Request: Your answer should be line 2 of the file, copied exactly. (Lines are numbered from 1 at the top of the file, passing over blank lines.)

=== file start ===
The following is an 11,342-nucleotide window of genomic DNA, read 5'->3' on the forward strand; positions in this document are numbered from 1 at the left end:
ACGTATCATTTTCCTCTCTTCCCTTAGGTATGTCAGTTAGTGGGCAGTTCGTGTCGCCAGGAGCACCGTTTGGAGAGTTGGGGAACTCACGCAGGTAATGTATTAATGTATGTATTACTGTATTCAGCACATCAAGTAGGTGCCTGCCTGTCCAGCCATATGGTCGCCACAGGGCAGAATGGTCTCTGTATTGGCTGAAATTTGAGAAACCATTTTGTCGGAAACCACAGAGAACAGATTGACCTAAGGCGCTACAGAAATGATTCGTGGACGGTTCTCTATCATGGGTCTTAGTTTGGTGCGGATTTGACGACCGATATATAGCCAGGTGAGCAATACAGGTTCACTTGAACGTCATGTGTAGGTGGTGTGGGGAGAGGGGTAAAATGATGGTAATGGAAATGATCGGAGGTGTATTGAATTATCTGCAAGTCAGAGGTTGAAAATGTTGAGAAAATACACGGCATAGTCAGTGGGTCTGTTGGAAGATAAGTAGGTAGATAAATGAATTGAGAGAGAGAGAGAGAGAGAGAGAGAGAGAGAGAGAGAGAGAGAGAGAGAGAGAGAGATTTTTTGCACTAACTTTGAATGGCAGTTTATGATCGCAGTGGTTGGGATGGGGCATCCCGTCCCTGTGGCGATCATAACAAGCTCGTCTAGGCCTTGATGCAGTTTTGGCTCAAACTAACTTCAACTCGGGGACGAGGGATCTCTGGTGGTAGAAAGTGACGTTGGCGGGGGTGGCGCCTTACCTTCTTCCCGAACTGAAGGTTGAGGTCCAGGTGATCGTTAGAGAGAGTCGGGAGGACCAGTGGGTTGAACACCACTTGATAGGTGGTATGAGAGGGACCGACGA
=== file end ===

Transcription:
ACGTATCATTTTCCTCTCTTCCCTTAGGTATGTCAGTTAGTGGGCAGTTCGTGTCGCCAGGAGCACCGTTTGGAGAGTTGGGGAACTCACGCAGGTAATGTATTAATGTATGTATTACTGTATTCAGCACATCAAGTAGGTGCCTGCCTGTCCAGCCATATGGTCGCCACAGGGCAGAATGGTCTCTGTATTGGCTGAAATTTGAGAAACCATTTTGTCGGAAACCACAGAGAACAGATTGACCTAAGGCGCTACAGAAATGATTCGTGGACGGTTCTCTATCATGGGTCTTAGTTTGGTGCGGATTTGACGACCGATATATAGCCAGGTGAGCAATACAGGTTCACTTGAACGTCATGTGTAGGTGGTGTGGGGAGAGGGGTAAAATGATGGTAATGGAAATGATCGGAGGTGTATTGAATTATCTGCAAGTCAGAGGTTGAAAATGTTGAGAAAATACACGGCATAGTCAGTGGGTCTGTTGGAAGATAAGTAGGTAGATAAATGAATTGAGAGAGAGAGAGAGAGAGAGAGAGAGAGAGAGAGAGAGAGAGAGAGAGAGAGAGAGATTTTTTGCACTAACTTTGAATGGCAGTTTATGATCGCAGTGGTTGGGATGGGGCATCCCGTCCCTGTGGCGATCATAACAAGCTCGTCTAGGCCTTGATGCAGTTTTGGCTCAAACTAACTTCAACTCGGGGACGAGGGATCTCTGGTGGTAGAAAGTGACGTTGGCGGGGGTGGCGCCTTACCTTCTTCCCGAACTGAAGGTTGAGGTCCAGGTGATCGTTAGAGAGAGTCGGGAGGACCAGTGGGTTGAACACCACTTGATAGGTGGTATGAGAGGGACCGACGA